so much so much during trims that you cannot
hold him in one hand. For us, it works best
to make nail trims a two person job -- one
person to hold the bird and another to do
long should a starling's nails be? We prefer our own starlings' nails to
be no longer than about 1/4 or 1/3 of a
circle. If a starling has overly-long nails,
its nails can get caught on things in the
environment, resulting in injury.
currently use a small scissors type clipper
to trim a bird's nails. (These are sold
in most pet stores and can be found in the
bird section or in the cat or small dog
sections.) We have also used nail clippers
made for humans. We know of some starling
owners who prefer to use guillotine type
clippers made for small animals (sold in
pet stores). Whatever type clipper you choose,
make sure it is SHARP.
agent, in case of bleeding -- Cornstarch
works well for stopping bleeding. (Styptic
powder may be used on nails, but we do not
recommend using it on beaks or any other
part of a bird.)
Trimming Once you or your partner have your bird
in the proper hold, carefully clip off the
sharp tip of each nail. Only clip a small
part of each nail during this first trim.
If you clip too much, you could knick the
blood vessel in the bird's nail (the "quick")
and cause bleeding. If your bird's nail
begins bleeding, dip the nail in cornstarch,
flour, or styptic powder. If the bleeding
does not stop, try applying pressure.
a birds' nails are extremely long,
we feel that it is a good idea to clip
only a small amount off of the nails every few days until we gradually get the bird's
nails the proper length. This gives the
blood vessel inside the nail time to recede
before the next trim job and will
lessen the chance of causing bleeding when
do not suggest trimming a pet starling's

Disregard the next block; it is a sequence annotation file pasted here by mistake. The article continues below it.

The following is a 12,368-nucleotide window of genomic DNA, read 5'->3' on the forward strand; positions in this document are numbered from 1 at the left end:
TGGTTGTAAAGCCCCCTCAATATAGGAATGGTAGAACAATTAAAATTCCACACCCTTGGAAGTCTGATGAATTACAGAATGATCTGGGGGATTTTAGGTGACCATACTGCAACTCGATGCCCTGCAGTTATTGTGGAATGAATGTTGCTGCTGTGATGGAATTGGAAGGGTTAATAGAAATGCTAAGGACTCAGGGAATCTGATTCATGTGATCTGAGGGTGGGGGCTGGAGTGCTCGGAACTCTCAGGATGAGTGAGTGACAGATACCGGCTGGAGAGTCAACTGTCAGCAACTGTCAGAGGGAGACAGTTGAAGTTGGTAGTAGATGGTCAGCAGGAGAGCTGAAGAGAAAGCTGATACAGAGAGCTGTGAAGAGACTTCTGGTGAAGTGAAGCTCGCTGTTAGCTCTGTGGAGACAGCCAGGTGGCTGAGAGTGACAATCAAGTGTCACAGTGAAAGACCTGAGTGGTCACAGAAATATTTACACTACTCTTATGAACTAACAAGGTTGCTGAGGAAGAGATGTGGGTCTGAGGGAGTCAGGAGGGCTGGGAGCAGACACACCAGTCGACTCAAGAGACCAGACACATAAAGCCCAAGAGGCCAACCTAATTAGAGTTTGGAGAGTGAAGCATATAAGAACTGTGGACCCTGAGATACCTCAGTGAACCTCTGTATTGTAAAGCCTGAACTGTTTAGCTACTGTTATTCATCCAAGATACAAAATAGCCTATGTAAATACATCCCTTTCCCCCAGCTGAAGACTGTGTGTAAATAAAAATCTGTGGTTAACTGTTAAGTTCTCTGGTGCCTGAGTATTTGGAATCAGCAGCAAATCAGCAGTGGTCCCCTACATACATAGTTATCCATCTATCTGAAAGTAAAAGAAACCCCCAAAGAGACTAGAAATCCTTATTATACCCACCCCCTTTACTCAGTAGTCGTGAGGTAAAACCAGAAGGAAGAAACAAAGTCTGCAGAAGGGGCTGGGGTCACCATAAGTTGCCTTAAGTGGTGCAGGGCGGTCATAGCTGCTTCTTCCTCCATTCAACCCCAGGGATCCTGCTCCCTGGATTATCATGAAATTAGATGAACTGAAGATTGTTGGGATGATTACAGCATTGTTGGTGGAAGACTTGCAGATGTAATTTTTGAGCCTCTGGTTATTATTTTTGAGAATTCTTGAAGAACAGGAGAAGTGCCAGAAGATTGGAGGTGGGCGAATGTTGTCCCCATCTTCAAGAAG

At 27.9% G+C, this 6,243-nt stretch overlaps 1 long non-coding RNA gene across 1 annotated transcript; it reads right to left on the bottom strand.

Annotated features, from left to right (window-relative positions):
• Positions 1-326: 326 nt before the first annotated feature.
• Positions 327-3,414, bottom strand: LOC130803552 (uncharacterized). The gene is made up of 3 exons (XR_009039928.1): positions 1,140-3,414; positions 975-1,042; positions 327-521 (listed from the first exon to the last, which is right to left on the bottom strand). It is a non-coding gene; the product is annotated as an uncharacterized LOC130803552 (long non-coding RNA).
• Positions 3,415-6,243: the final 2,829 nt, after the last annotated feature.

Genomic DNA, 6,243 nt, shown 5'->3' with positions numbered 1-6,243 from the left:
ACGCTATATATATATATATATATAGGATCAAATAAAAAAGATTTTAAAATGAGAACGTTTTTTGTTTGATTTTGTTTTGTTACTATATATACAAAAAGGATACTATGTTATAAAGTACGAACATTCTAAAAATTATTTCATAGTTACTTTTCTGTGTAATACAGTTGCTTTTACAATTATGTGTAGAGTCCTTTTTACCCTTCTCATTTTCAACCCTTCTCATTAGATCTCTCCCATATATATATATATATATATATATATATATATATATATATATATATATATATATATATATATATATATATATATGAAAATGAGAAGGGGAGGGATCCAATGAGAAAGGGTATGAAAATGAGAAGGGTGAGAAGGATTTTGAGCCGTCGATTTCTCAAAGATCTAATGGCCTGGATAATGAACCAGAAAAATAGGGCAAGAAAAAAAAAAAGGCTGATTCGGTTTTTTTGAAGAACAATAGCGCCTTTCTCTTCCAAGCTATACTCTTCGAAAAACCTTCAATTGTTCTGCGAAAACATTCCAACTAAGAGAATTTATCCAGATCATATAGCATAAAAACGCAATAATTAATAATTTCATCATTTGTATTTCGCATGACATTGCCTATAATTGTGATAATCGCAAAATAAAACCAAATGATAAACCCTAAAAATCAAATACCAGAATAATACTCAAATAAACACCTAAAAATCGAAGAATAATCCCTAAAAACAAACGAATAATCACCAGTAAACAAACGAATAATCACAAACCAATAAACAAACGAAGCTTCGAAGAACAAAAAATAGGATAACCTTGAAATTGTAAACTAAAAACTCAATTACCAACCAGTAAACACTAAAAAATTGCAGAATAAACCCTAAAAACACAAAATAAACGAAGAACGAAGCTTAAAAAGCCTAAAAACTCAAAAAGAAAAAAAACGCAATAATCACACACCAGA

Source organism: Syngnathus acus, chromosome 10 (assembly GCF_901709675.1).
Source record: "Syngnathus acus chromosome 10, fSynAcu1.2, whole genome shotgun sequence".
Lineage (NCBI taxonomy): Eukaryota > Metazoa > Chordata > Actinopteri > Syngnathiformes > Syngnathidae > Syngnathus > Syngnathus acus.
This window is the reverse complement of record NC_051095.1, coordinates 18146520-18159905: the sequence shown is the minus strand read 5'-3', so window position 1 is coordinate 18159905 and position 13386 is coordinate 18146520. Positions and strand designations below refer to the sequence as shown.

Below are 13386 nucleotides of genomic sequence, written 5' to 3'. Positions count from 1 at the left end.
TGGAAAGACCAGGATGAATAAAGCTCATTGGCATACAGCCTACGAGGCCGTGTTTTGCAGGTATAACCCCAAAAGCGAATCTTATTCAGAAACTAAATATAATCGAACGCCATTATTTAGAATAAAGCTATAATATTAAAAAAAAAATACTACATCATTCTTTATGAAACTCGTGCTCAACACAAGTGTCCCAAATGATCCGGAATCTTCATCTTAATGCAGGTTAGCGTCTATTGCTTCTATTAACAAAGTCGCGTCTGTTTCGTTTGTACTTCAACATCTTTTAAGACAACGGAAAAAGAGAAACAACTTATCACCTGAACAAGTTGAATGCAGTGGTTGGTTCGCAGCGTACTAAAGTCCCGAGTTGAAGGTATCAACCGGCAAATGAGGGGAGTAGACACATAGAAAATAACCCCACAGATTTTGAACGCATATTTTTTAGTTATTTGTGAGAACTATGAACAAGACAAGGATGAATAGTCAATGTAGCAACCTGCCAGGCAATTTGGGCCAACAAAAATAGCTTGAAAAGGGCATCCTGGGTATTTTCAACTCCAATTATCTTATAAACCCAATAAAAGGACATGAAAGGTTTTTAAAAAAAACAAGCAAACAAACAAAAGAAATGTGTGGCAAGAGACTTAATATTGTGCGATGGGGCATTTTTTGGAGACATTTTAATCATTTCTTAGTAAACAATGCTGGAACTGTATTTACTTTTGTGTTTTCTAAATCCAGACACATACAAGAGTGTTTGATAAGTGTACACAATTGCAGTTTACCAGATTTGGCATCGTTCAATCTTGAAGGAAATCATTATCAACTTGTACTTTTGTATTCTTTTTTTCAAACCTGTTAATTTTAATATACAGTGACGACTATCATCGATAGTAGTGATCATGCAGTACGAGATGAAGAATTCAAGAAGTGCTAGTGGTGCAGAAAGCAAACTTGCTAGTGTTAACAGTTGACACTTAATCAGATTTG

beak unless it is so long that it intereferes
with eating and preening.
Thus, we will mention only brief, general
info about beak trims.
Some starling owners choose to file their
bird's overly long beaks with a nail file, which is generally safe if done carefully. Clippers may be
used for beak trims, however,
they must be sharp, as dull clippers
could cause a split in the bird's beak.
As with nail
trimming, cornstarch should be within reach
in case of bleeding. If clipping a starling's
it is recommended to snip off only a tiny
bit with each clip. If the beak is overly long, consider clipping only a small amount every few days until proper length is reached. Cutting off too much
of the beak at one time could cause a split
in the beak. Please note that it is crucial
when trimming a beak that you do not
cut too much, as this can result in
severe bleeding and an emergency situation!
If bleeding does occur, try applying cornstarch
to the end of the beak and applying pressure
until the bleeding stops. If bleeding is severe, get the bird to a vet.
your starling's beak is overly long and
you do not feel comfortable trimming it
yourself, please have an experienced veterinarian
do it for you. Some veterinarians will even teach their clients how to clip beaks themselves or how to safely trim them using a dremel tool. (NOTE: We suggest that you do not use a dremel on a bird's beak without being shown how by an experienced vet!)